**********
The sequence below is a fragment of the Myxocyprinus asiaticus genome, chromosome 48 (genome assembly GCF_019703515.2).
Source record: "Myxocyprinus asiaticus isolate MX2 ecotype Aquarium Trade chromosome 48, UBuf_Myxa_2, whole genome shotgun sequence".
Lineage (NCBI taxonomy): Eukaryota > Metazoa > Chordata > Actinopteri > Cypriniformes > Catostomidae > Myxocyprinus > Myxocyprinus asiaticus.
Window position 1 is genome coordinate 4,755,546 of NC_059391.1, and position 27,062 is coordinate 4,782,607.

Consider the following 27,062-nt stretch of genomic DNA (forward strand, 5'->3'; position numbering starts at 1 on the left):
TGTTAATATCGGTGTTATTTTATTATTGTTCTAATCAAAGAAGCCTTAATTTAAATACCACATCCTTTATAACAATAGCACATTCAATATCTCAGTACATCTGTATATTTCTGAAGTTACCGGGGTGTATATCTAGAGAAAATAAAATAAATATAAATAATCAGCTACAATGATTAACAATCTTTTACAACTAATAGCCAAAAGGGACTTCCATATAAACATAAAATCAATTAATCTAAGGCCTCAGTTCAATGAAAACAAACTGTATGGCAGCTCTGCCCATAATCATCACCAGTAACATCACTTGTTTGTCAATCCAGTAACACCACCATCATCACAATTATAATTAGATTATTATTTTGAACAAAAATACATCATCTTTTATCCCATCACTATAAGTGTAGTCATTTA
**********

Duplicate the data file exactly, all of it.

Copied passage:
The sequence below is a fragment of the Myxocyprinus asiaticus genome, chromosome 48 (genome assembly GCF_019703515.2).
Source record: "Myxocyprinus asiaticus isolate MX2 ecotype Aquarium Trade chromosome 48, UBuf_Myxa_2, whole genome shotgun sequence".
Lineage (NCBI taxonomy): Eukaryota > Metazoa > Chordata > Actinopteri > Cypriniformes > Catostomidae > Myxocyprinus > Myxocyprinus asiaticus.
Window position 1 is genome coordinate 4,755,546 of NC_059391.1, and position 27,062 is coordinate 4,782,607.

Consider the following 27,062-nt stretch of genomic DNA (forward strand, 5'->3'; position numbering starts at 1 on the left):
TGTTAATATCGGTGTTATTTTATTATTGTTCTAATCAAAGAAGCCTTAATTTAAATACCACATCCTTTATAACAATAGCACATTCAATATCTCAGTACATCTGTATATTTCTGAAGTTACCGGGGTGTATATCTAGAGAAAATAAAATAAATATAAATAATCAGCTACAATGATTAACAATCTTTTACAACTAATAGCCAAAAGGGACTTCCATATAAACATAAAATCAATTAATCTAAGGCCTCAGTTCAATGAAAACAAACTGTATGGCAGCTCTGCCCATAATCATCACCAGTAACATCACTTGTTTGTCAATCCAGTAACACCACCATCATCACAATTATAATTAGATTATTATTTTGAACAAAAATACATCATCTTTTATCCCATCACTATAAGTGTAGTCATTTA